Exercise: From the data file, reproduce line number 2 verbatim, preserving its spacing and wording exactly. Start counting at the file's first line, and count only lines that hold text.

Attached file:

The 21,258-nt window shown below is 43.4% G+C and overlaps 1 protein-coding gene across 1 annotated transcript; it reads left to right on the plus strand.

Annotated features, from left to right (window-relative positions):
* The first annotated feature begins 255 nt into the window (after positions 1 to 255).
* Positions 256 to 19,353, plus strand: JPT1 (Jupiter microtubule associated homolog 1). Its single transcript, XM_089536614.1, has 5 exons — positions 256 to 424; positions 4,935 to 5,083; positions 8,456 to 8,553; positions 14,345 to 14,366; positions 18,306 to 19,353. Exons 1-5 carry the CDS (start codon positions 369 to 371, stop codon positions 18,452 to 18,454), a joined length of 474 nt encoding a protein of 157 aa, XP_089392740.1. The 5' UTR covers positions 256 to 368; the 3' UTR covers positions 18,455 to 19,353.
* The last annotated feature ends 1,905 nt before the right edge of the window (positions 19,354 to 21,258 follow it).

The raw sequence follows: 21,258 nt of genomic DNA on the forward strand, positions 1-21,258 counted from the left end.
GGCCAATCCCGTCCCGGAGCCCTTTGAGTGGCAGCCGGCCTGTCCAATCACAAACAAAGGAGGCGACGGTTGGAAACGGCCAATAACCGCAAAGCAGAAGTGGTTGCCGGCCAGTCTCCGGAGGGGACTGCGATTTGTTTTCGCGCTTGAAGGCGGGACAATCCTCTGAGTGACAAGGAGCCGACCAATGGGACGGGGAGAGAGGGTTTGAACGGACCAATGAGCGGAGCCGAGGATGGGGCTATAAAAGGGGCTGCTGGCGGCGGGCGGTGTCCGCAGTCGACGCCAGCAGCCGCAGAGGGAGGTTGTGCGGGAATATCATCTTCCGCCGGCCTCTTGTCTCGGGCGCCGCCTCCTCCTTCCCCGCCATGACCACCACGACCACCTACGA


Annotated features, from left to right (window-relative positions):